We have been so used to take all these matters [the succession, &c.] as already proved and established, that they have, for the most part, long since ceased to be made subjects of exhortation and explanation in our addresses to our congregations. And now, when some of these points are put forward, because they appear in a new light to those who have never been accustomed to think of them, men are startled at the sound, and immediately conclude that they savour of popery; but the truth is, they are not new in themselves, however new they may appear to any individuals now. They have ceased to be novelties ever since the apostolic age; they were the sentiments of the church in all its purest days; and so far from their savouring of popery, they are the only grounds upon which popery can be effectually argued against and opposed. I have endeavoured to bring these important subjects together in as brief and simple a form as I was able, in order that it might be adapted for popular use.”—Introduction, pp. 13–15.
Mr. Fulford next proceeds to prove the apostolical succession by holy scripture and catholic antiquity, and then remarks on the moderation, and wisdom, and reverence to authority, displayed in the reformation of the Anglican church, and ably contrasts them with the blind and indiscriminate zeal of some of the continental reformers. At page 37, he gives an important quotation from Cranmer's Catechism, which clearly expresses the sentiments of that blessed martyr on the institution of episcopacy. Thus :
“The holy Apostle St. Paul, good children, (10th Rom.) writeth on this fashion, Whosoerer shall call upon the name of the Lord, &c. By the which words St. Paul does evidently declare unto us two lessons: the first is, that it is necessary to our salvation to have preachers and ministers of God's most holy word, to instruct us in the true faith and knowledge of God. The second is, that preachers must not run to this high honour before they he called thereto
Learn diligently, I pray you, by what words Jesus Christ gave this commission and commandment to his ministers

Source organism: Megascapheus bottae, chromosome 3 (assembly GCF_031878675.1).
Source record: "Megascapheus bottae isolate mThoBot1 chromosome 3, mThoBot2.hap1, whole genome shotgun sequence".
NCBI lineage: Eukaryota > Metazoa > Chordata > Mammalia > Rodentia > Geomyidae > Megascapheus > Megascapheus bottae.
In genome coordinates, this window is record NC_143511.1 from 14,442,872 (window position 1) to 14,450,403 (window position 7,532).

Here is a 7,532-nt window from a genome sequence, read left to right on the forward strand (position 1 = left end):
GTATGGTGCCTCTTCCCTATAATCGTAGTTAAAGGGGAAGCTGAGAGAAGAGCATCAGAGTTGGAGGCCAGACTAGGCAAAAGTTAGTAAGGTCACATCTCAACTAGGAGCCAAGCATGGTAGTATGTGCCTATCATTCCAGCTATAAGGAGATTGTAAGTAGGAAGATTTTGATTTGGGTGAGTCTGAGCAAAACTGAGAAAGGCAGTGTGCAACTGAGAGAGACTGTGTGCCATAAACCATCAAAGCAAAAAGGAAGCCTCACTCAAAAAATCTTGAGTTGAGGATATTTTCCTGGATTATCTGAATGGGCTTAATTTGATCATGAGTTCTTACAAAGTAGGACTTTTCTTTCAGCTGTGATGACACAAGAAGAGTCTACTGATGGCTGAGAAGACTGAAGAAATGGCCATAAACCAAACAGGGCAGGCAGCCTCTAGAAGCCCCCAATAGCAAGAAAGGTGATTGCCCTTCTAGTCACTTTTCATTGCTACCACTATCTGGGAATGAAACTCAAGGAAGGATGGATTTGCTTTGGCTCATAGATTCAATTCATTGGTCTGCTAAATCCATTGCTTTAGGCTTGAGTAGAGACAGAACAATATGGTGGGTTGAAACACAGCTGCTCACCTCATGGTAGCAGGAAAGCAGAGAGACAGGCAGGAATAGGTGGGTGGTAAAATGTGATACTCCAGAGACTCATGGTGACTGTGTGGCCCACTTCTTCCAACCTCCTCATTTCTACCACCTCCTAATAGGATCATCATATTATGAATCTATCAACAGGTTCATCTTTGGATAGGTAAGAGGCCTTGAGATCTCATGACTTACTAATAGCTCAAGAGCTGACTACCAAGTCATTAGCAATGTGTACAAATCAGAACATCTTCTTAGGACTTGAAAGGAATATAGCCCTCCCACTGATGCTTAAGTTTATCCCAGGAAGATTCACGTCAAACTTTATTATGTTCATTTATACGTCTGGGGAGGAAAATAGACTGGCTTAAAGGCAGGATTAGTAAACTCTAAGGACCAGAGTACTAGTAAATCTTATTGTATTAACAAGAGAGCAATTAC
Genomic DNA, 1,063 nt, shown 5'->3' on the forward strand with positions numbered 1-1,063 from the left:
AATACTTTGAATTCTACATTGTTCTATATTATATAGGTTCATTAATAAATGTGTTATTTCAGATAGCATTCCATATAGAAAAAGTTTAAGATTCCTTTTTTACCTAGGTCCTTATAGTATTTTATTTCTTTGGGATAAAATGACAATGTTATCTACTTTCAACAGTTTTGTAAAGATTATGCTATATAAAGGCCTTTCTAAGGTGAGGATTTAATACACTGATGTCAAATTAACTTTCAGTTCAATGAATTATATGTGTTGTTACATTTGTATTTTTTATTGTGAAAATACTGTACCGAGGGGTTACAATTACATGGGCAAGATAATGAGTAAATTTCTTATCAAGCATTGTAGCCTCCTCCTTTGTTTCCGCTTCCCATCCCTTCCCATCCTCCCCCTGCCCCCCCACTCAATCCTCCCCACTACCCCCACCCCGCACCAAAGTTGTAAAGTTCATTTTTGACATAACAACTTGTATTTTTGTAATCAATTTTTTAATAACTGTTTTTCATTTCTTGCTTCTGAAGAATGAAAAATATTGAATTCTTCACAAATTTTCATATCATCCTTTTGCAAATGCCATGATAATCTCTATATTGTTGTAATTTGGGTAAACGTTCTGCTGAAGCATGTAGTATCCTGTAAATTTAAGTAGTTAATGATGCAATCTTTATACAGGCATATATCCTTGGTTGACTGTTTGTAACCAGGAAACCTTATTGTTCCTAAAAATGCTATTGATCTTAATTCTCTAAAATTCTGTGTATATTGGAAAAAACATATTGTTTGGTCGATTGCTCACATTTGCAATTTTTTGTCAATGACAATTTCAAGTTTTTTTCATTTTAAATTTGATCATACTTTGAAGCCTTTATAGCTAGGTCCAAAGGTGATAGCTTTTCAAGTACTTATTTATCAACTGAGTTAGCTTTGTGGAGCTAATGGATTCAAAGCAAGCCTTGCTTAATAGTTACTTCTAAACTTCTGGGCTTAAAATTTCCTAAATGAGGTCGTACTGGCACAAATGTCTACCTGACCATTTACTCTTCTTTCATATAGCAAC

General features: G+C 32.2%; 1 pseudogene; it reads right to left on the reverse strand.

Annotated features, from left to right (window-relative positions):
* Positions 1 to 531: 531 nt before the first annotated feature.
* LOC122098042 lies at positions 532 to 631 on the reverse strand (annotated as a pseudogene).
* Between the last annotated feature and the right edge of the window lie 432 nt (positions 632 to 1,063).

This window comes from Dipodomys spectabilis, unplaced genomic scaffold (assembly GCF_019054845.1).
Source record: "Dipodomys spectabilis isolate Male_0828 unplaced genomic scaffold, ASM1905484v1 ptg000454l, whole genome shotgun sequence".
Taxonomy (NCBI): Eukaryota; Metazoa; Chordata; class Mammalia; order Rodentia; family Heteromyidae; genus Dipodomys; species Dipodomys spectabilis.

Our Lord Jesus breathed on his apostles, and said, Receive the Holy Ghost, &c. .
After Christ's ascension, the apostles gave authority to other godly and holy men, to minister God's word Where they found godly men, and meet to preach God's word, they laid their bands upon them, and gave them the Holy Ghost to execute their office. And so the ministration of God's word (which our Lord Jesus Christ himself did first institute,) was derived from the apostles unto others after them, by the imposition of hands, and giving the Holy Ghost, from the apostles' time to our days. And this was the consecration, orders, and unction, of the apostles, whereby they, at the beginning, made bishops and priests; and this shall continue in the church, even to the world's end.”
At pages 39 and 43, Mr. F. powerfully exhibits the dreadful consequences which have followed the rejection of episcopacy, andthe necessary attendant on this—the wanton disregard of the testimony of the primitive church. “Our church was providentially preserved from the guilt of committing either of these sins; and in her creeds and different formularies of faith, many of them handed down from the earliest times, are embodied the doctrines and principles of the church universal in all ages.” Mr. Fulford concludes his “ Introduction" by noticing the different sects now existing amongst us. Is he not incorrect in the statement, (page 48,) that
VOL. XIII.-Jan, 1838.